Politics

Unions Brace for Pivotal Court Decision Amid Politicking

Janus ruling could change the course of public-sector unions as midterms approach

Hilary O. Shelton, director of the NAACP's Washington bureau, rallies in support of unions outside the Supreme Court on Feb. 26. The court’s decision in Janus v. AFSCME will decide the fate of public-sector unions. (Tom Williams/CQ Roll Call file photo)

In preparation for a Supreme Court decision that may deal a significant setback to public-sector unions, organized labor groups are launching new recruiting efforts as they mobilize for the midterm elections.

The case — brought by Illinois state worker Mark Janus against the American Federation of State, County and Municipal Employees — challenges existing law that allows government-employee unions to collect fees from nonmembers. The court could announce a decision as soon as Monday.

The AFL-CIO in recent days has started a nationwide advertising campaign, along with a companion website dubbed “Freedom to Join,” making a sales pitch for the perks of union membership. The ads are running in newspapers in nine states, including Michigan, Ohio and Pennsylvania, as well as in USA Today and The Washington Post.

“From the boardroom to the steps of the Supreme Court, a dark web of corporate interests is trying to stop us with everything it has,” reads the text of the ad from AFL-CIO President Richard Trumka. “But no matter what any CEO or lobbyist does, we’re standing up for the freedom to join together in a union.”

Catherine Fisk, a law professor at the University of California, Berkeley who specializes in labor matters, said the Janus decision may well cost unions in the 22 states, plus the District of Columbia, that allow organized labor to charge fees to every worker they represent, including nonmembers. It likely would result in a “substantial hit” to their budgets, leading to staff cuts, she said.

“Unions can avoid losing all this money if they can convince the workers they represent to join the union,” Fisk said. The advertising campaign is “no coincidence,” she added.

Unions have been anticipating a likely loss in the case ever since President Donald Trump won the White House in 2016. The court considered a nearly identical case earlier that year but deadlocked 4-4 because of the unfilled vacancy caused by Justice Antonin Scalia’s death.

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“It’s kind of interesting that the unions now are trying to appeal to the people who are agency fee payers to tell them why they should become full union members — which is something they should’ve done a very long time ago,” said union critic Rick Berman, executive director of the Center for Union Facts, a corporate-backed anti-union nonprofit organization. “They pretty much took people for granted. Now, they’re having to actually market themselves. … I think they’re going to have a difficult time.”

John Weber, a spokesman for the AFL-CIO, said union membership rose last year, according to Bureau of Labor Statistics data analyzed by the Economic Policy Institute, though union density remained about the same, with around 6.5 percent of the private-sector workforce and 34.4 percent of public employees.

The Janus case was part of a larger, decades-long effort to curb unions’ bargaining power and political influence, Weber said.

“Corporations are trying to fatten their margins at the expense of workers,” he said, adding that collective demonstrations have gained steam this year with teacher strikes in numerous states including Oklahoma. “Even as these CEOs and lobbyists are throwing everything they have at us, working people are putting on an enormous show of collective action.”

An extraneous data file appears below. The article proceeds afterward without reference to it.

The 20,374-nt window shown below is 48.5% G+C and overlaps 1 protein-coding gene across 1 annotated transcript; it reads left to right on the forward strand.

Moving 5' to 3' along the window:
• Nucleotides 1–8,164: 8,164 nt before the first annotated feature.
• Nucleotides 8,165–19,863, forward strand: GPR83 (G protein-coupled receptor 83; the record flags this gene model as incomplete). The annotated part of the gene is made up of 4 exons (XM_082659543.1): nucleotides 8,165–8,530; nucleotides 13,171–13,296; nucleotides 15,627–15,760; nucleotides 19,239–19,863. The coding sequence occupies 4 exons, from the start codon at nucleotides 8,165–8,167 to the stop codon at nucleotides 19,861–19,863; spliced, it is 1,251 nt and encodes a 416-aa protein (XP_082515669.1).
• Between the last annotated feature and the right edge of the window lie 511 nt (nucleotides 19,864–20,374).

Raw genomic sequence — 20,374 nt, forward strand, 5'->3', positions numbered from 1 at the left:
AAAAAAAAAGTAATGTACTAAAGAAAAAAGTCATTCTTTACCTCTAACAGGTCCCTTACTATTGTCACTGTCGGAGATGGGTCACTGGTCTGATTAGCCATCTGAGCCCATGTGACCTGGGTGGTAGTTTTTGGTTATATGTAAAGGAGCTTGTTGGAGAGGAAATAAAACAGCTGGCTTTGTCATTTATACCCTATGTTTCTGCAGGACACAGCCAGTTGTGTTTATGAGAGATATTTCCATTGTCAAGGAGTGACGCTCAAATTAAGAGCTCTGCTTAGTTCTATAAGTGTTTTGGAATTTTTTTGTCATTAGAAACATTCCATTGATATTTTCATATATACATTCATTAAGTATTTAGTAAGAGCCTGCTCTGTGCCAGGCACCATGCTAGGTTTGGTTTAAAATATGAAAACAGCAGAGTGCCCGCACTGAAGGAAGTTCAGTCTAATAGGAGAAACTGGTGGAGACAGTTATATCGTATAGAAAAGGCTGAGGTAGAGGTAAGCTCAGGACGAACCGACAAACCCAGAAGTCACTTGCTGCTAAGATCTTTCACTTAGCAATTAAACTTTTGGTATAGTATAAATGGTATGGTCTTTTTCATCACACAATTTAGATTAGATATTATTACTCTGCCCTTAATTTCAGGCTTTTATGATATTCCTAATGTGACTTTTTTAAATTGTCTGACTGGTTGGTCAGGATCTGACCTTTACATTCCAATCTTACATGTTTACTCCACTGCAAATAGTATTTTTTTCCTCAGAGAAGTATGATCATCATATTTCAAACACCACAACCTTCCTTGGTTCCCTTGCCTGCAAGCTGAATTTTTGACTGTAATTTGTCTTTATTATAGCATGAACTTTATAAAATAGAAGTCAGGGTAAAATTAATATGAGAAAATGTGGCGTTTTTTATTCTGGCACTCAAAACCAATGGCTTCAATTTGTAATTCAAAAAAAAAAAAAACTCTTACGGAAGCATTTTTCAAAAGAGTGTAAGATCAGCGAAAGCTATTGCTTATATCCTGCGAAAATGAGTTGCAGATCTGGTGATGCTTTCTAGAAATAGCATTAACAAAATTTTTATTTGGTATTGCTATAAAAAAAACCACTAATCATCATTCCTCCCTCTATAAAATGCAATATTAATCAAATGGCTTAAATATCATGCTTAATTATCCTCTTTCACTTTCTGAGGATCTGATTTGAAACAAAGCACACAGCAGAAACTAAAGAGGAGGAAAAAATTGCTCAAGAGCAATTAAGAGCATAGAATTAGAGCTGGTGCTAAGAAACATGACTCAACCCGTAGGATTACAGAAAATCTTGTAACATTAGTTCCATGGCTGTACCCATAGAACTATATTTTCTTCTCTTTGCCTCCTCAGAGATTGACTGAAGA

Younger workers, under the age of 35, accounted for nearly 200,000 of the 262,000 new union members in 2017, according to the Economic Policy Institute’s analysis.

“This is a powerful moment,” Weber said.

Political money chase

Though the court decision may have broad implications for the budgets of public-sector unions, it is unlikely it would cause an immediate hardship to labor’s political money coffers.

For one, political action committee money comes from voluntary donations.

“Unions already can’t spend money on politics except for money that they raise specifically to spend on politics,” Fisk said.

So far in the 2017-2018 election cycle, the AFL-CIO and its affiliates have donated about $470,000 to federal candidates and have invested a little more than $302,000 in outside political expenditures such as issue and political ads that are not done in coordination with candidates, according to the nonpartisan Center for Responsive Politics. Unions are well known for spending on get-out-the-vote campaigns for candidates and causes they support.

Based on past exit polling, labor organizations expect union households to make up about 20 percent of the electorate in the 2018 midterm elections, the AFL-CIO’s Weber said. Union turnout could be pivotal in battleground states such as Pennsylvania, where labor leaders say their member households helped propel moderate Democratic Rep. Conor Lamb into office during a special election.

Though political donations matter, of course, unions are stepping up their member-to-member persuasion efforts, Weber noted, with face-to-face conversations about what policy matters are at stake on health care and other issues.

“That’s the core of everything we’re going to do,” he said.

Even without a direct hit to union political dollars, Berman predicts that if the Supreme Court sides with Janus over the union, it will trickle into labor’s electioneering efforts.

“Their ability to be political animals, rather than collective bargaining institutions, clearly is affected,” he said. “Without as much money, they don’t have as much staff.”

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